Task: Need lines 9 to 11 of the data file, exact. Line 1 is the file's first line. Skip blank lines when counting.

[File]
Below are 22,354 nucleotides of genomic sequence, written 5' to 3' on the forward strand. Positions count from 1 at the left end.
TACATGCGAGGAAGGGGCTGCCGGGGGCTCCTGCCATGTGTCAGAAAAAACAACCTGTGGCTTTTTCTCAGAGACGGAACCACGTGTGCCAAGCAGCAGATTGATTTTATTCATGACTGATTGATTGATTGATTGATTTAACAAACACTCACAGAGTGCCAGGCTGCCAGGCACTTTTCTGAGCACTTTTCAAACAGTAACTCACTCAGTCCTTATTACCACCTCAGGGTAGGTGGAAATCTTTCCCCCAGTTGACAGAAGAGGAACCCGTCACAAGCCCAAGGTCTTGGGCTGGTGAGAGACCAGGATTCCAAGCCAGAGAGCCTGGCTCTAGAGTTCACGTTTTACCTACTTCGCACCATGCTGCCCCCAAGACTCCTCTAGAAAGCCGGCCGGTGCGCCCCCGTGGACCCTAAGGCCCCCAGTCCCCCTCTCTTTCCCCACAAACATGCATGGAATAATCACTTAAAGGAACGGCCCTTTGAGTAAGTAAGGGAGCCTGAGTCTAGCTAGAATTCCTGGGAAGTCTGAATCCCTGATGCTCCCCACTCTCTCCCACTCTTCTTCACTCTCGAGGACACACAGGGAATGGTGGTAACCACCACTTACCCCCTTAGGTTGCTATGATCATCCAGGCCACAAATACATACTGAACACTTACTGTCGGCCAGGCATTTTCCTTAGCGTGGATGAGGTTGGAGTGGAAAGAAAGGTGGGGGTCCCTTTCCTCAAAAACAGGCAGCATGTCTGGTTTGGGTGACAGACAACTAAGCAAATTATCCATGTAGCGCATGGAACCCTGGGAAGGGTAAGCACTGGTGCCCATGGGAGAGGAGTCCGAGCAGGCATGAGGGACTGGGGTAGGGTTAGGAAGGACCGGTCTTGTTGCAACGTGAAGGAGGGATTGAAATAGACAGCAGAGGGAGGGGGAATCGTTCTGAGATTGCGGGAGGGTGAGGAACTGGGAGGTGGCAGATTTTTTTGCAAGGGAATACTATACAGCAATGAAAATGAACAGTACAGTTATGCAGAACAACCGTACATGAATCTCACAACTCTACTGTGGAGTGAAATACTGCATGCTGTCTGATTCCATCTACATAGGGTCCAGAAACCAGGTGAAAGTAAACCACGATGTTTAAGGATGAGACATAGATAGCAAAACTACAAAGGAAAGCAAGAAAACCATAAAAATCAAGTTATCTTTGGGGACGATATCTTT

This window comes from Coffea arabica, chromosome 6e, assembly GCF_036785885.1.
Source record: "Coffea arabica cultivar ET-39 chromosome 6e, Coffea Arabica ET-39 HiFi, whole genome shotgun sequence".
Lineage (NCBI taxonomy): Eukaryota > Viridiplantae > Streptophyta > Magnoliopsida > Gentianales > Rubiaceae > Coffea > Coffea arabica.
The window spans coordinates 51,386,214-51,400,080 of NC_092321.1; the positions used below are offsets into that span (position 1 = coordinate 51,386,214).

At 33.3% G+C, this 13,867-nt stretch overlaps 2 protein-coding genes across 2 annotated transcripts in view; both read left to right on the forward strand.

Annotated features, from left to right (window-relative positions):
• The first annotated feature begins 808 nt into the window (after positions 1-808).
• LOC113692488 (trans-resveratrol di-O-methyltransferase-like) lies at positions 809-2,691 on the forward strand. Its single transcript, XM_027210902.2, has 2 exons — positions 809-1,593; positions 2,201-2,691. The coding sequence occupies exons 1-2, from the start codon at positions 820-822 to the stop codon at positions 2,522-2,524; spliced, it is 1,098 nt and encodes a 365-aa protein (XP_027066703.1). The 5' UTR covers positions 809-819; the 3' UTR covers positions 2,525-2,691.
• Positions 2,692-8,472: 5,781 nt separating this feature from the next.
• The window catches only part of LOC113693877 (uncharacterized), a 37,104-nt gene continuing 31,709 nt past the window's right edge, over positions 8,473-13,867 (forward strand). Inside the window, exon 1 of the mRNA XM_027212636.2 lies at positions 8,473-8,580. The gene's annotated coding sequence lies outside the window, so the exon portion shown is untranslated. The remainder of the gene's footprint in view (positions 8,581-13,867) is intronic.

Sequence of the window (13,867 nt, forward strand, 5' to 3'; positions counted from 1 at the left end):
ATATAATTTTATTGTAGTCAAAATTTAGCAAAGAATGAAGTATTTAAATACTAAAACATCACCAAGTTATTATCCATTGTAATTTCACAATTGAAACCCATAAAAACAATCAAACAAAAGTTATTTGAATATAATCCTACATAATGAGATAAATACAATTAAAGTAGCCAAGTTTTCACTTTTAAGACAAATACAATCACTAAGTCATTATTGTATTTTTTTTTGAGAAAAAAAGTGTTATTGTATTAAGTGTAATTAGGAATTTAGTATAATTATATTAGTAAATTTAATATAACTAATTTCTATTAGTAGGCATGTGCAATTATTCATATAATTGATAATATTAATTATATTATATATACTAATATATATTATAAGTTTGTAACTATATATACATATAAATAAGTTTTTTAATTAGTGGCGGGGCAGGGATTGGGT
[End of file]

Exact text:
• The first annotated feature begins 808 nt into the window (after positions 1-808).
• LOC113692488 (trans-resveratrol di-O-methyltransferase-like) lies at positions 809-2,691 on the forward strand. Its single transcript, XM_027210902.2, has 2 exons — positions 809-1,593; positions 2,201-2,691. The coding sequence occupies exons 1-2, from the start codon at positions 820-822 to the stop codon at positions 2,522-2,524; spliced, it is 1,098 nt and encodes a 365-aa protein (XP_027066703.1). The 5' UTR covers positions 809-819; the 3' UTR covers positions 2,525-2,691.
• Positions 2,692-8,472: 5,781 nt separating this feature from the next.